IFFBoston: Monsters from the Id

26 April 2009, 8:00 am

Dave Gargani’s deep affection for the 50’s sci-fi flicks around which his documentary orbits is obvious, and sometimes infectious. (It certainly made me want to watch Forbidden Planet again sometime soon). His enthusiasm in the Q&A after the screening made me like his film a little better.

But Gargani’s love of the source material clearly wouldn’t be sufficient to carry a whole feature, so he analyses the relationship of 50’s sci-fi movies to the culture in general, and the role and perception of science in particular. He finds some talking heads to back up his conclusions, which include some moderately baked notions current societal valuations of science, and how they might be impacted by cinematic portrayals.

I have two main problems with this. The big one is that, as far as I’m concerned, the conclusions he draws can be supported only by excluding an awful lot of 50’s sci-fi movies (or a lot of awful 50’s sci-movies, take your pick). Gargani’s thesis is that scientists were heroic figures in these films, and that they inspired the generation of real scientists behind the Apollo program.

I have no doubt that plenty of real scientists were inspired by “that Buck Rogers stuff.” But I have to quibble with the assertion that 50s’ sci-fi movies were predominantly pro-science. Many of these films had a strong current of “things man was not meant to know” in which the pursuit of scientific knowledge was inherently problematic. A lot them dealt (both metaphorically and explicitly) with the consequences of the Pandora’s box opened at Hiroshima and Nagasaki. Certainly some of the lantern-jawed protagonists were themselves men of science, but many of them also triumphed in spite of “those eggheads.” Even Forbidden Planet, the film that provides Gargani’s title, follows this template: scientist Dr. Morbius gets into deep trouble; the no-nonsense Commander J.J. Adams has to get his crew out of it.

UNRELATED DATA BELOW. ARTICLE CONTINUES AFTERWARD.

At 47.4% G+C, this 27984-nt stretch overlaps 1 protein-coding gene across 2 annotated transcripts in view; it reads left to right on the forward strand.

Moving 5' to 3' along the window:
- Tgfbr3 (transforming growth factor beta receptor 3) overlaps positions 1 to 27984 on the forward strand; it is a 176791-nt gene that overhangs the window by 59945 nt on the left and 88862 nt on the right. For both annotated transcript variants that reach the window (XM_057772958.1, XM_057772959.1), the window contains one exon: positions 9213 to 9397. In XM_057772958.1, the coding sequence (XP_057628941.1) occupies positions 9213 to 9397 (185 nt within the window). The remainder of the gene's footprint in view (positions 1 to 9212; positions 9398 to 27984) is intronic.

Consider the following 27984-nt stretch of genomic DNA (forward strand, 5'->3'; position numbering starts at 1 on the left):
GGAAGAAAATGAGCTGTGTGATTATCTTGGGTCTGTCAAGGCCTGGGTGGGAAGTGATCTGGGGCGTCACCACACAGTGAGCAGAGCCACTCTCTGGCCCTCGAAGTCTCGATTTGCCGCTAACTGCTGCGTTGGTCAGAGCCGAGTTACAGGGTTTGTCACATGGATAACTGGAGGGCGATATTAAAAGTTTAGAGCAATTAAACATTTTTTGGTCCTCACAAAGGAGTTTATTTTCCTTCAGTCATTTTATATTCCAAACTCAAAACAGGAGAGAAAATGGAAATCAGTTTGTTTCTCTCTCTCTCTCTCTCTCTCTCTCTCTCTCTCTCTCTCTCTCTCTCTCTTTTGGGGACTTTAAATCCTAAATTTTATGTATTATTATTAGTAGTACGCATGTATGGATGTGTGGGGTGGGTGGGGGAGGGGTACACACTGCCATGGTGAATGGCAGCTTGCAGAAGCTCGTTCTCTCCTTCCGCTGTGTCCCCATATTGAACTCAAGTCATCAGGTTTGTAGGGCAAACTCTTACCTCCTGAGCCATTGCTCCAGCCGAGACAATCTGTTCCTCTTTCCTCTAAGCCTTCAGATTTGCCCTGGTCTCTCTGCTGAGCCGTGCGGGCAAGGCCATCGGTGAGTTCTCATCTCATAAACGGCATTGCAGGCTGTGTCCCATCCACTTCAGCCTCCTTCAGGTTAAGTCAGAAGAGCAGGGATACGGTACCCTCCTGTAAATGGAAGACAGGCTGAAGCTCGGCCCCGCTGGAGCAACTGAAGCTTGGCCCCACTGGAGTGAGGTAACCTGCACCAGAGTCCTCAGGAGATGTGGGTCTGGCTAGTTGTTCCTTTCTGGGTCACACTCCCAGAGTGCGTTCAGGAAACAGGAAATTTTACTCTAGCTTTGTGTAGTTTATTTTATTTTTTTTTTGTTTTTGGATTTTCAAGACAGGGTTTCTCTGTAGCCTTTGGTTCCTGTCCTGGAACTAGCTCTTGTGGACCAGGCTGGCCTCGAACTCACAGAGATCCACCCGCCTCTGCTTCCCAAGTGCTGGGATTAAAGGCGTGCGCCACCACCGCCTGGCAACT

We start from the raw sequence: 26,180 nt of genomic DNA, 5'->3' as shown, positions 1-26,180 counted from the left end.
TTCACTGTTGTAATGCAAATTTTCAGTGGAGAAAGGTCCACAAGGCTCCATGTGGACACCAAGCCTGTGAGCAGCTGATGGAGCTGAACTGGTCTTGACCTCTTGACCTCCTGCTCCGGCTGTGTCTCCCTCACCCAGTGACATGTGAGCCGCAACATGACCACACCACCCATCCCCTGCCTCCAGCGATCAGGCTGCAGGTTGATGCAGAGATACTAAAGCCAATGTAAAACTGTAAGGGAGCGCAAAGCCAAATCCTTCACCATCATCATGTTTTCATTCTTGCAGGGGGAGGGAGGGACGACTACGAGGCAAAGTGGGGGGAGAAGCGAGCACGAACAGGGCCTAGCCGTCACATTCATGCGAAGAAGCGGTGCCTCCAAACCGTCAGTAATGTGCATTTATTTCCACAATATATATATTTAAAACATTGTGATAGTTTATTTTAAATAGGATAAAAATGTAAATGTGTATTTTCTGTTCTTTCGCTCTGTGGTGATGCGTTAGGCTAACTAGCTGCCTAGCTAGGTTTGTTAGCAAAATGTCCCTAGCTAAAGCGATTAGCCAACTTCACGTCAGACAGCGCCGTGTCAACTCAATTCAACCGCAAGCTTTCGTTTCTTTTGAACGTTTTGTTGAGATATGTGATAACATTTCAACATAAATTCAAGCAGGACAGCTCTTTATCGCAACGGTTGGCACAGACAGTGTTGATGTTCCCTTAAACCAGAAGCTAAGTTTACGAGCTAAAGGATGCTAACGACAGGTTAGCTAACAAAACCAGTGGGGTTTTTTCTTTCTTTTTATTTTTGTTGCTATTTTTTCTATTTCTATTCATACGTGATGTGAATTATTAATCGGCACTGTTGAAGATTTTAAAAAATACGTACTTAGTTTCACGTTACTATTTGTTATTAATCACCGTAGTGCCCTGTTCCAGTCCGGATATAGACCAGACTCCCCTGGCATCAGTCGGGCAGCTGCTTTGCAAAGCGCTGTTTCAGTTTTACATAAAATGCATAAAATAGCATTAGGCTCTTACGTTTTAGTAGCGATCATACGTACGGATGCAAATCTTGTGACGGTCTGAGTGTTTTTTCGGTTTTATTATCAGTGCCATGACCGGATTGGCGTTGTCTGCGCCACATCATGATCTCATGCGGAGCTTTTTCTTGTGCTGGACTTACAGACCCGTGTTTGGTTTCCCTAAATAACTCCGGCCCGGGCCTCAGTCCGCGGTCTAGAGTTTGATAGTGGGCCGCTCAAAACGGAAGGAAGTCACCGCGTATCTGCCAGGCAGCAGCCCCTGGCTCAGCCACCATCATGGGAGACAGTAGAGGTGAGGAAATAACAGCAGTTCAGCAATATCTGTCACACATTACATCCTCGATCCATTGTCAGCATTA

The second big problem is that Gargani’s talking heads aren’t all that interesting (or that Gargani hasn’t yet figured out how to make his talking heads interesting — after all, this is his first feature film). There are moments that show definite promise — Dr. Leroy Dubeck is pretty creepy when he talks in wishful terms about how the threat of an “extinction level event” a few decades in the future could galvanize a scientific renaissance. (His doomsday scenario of choice is the big meteorite on a collision course with Earth; he seems ironically and blissfully ignorant that we may already be facing a home-grown “extinction level event” within the next several decades.) Likewise, there’s something weird about cross-cutting between interviews of NASA engineer Homer Hickam and scenes from the movie (October Sky) based on his book Rocket Boys that dramatize the same events he is discussing. But Gargani doesn’t embrace the opportunities to deviate from safe documentary structures. He takes his subjects at face value, and, I think, treats them a little too respectfully.


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